HEALTHThe Meditating Firefighter

The Meditating Firefighter

By Keith Hanks

Meditation is one of the oldest and most underappreciated ways of relaxing your mind. Thousands of years old and trusted by some of the world’s most pronounced cultures, it still remains somewhat of a mystery to us “Westerners.” This is especially true in the firefighter community.

With mental health awareness at an all-time high, more and more are asking for ways of achieving their own post-traumatic growth. Resources and modalities used by society for decades are slowly trickling into firehouses across North America and even the globe.

Steve Holmes is an amazingly unique human being. Joining the United States Marine Corps right out of high school at 18 years old, he was sent to war. After three tours of combat, eventually holding the rank of Sergeant, Steve returned home a much different and, at times, angry individual.

He would immediately find his way to the fire service, becoming a career firefighter in New Hampshire. After some time, he obtained his paramedic certification and began running calls on the ambulance. More and more was added to his already impressive trauma resume as the bad calls piled up. In time, Steve would reach his breaking point. The modality he stumbled across set him on a mental and spiritual wholeness journey. 

Joining me in a virtual meeting for this interview, Steve is sitting outside with the sun shining through one of Mother Nature’s most beautiful backdrops of a field and flowering trees. Sitting in his usual relaxed posture, a warm, genuine, and inviting smile welcomes me as we begin our conversation. His longer hair hangs freely behind each ear, along with his red, sleeveless t-shirt, giving the impression of an easy-going, carefree man. After our usual exchange of “Hi, how are you?”, we wasted no time getting right to the meat and potatoes of the discussion.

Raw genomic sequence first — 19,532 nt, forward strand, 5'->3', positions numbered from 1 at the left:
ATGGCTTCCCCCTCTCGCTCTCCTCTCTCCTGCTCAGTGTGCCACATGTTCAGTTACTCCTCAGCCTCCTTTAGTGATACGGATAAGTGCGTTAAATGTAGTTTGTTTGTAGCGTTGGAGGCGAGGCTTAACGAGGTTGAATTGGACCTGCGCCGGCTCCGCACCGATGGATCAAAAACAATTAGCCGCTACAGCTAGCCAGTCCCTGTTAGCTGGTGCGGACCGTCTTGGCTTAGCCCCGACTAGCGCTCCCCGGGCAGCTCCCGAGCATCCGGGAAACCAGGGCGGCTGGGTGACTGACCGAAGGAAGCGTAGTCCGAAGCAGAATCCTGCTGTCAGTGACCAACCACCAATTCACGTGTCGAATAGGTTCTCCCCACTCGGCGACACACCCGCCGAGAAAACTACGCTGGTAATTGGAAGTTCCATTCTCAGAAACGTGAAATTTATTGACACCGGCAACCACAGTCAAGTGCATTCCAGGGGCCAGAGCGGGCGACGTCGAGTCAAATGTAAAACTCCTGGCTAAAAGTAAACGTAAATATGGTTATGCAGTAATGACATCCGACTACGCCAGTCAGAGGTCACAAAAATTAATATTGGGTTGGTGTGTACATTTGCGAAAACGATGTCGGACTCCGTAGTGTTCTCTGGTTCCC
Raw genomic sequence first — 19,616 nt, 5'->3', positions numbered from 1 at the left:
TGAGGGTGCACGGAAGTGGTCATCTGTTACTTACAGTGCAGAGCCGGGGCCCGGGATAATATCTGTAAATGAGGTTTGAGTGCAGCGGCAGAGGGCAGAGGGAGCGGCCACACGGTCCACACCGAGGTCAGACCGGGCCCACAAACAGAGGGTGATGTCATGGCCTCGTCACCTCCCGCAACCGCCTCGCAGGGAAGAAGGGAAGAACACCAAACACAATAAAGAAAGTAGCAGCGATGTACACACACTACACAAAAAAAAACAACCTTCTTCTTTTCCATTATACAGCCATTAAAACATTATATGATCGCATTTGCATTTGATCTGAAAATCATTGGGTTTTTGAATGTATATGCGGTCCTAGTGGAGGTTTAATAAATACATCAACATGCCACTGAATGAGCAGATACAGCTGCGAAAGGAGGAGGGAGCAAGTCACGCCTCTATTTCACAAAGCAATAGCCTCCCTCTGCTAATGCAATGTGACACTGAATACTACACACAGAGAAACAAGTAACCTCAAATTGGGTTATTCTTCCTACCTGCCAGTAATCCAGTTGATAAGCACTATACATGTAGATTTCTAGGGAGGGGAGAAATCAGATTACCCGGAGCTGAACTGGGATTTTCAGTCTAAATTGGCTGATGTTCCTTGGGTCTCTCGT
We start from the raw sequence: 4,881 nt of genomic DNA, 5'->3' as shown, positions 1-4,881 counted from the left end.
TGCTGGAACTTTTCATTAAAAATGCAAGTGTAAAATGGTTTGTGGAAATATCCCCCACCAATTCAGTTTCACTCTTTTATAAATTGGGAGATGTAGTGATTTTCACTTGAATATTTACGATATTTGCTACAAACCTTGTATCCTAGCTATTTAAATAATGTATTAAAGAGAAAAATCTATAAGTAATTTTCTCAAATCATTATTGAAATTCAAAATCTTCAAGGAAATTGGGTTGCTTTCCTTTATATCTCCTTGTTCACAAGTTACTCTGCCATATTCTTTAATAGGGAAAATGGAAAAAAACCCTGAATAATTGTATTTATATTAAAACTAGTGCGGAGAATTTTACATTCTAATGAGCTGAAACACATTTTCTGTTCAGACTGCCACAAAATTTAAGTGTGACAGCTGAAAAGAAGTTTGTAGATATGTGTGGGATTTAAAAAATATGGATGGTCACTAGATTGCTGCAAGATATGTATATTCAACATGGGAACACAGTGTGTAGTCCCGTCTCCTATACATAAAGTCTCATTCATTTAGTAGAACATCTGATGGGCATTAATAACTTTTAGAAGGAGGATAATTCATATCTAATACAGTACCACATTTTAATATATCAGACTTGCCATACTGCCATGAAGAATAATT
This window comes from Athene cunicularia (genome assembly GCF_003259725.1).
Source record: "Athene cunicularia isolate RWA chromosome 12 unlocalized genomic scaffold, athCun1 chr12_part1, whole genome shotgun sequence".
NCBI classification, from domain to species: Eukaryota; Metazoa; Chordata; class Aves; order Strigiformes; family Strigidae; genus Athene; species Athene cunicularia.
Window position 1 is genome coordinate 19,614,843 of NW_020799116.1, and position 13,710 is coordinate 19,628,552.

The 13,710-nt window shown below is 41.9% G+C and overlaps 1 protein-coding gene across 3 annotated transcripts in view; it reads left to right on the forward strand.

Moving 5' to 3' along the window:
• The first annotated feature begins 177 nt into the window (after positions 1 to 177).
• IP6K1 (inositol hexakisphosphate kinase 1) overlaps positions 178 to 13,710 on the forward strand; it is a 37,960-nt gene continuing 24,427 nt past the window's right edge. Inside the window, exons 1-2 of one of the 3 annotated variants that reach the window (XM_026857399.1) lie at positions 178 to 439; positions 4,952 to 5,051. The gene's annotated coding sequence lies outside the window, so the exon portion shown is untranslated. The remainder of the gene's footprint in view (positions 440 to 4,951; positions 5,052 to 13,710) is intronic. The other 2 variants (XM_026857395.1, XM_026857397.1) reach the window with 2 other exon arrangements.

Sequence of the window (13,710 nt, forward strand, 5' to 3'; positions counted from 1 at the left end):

How did you come across meditation?

In 2019, I was at a low point in my life. I had to remove myself from the profession for a break. I was just so angry. I ended up taking a leave of absence. While on this leave, I read a book, Breaking the Habit of Being Yourself, by Dr. Joe Dispenza. I knew nothing about meditation beforehand, and honestly, I didn’t believe in it.

What got you to start using it?

I felt like this was something that could help me. In the book, the doctor goes over the science of meditation. It gave me the hope that I had the power to help myself.

I’m guessing meditating didn’t happen overnight. So, what happened next?

Again, I knew nothing before reading that book. In the back, he spells out some guided meditations. I just kept practicing. Like most people, I definitely failed at meditating at first. I couldn’t shut my mind off, couldn’t relax, and couldn’t get present. However, I was adamant. I kept trying. One day, I was just done with the world and ready to quit. So, I gave it one last try. At that moment, I felt inner frustration telling me to take control, but I gave up fighting and surrendered. I found peace and bliss. I had tears in my eyes. After that, I was hooked.

Let’s talk about how and what to focus on. I feel this is where most people stumble.

Yes. Most overthink this part. I focus on my breath and just being in the moment. The point is not trying and just letting go. You’re trying to increase your awareness of ALL your reality, which includes your thoughts, feelings, pains, and doubts. At the end of the day, I focus on EVERYTHING. If a thought arises, let it. Just notice it. Sitting and following your thoughts is much more interesting than trying to control them or sitting in front of a TV. Your thoughts are very useful.

What other modalities and treatments have you used and/or still use alongside meditation?

Before meditation, I did several years of traditional therapy and even some pharmaceuticals. I’ve tried natural medicines and group therapies. I refer to this time as the Dark Ages, when I was in complete denial of my symptoms of PTSD. Post meditation, I use breathwork, yoga, and float tanks, and I’ve tried Ayahuasca in a legal, controlled setting. I used medical marijuana before and after getting into meditating. It’s a great symptom reducer but doesn’t cure anything long-term.

Does there need to be a special place or equipment to meditate?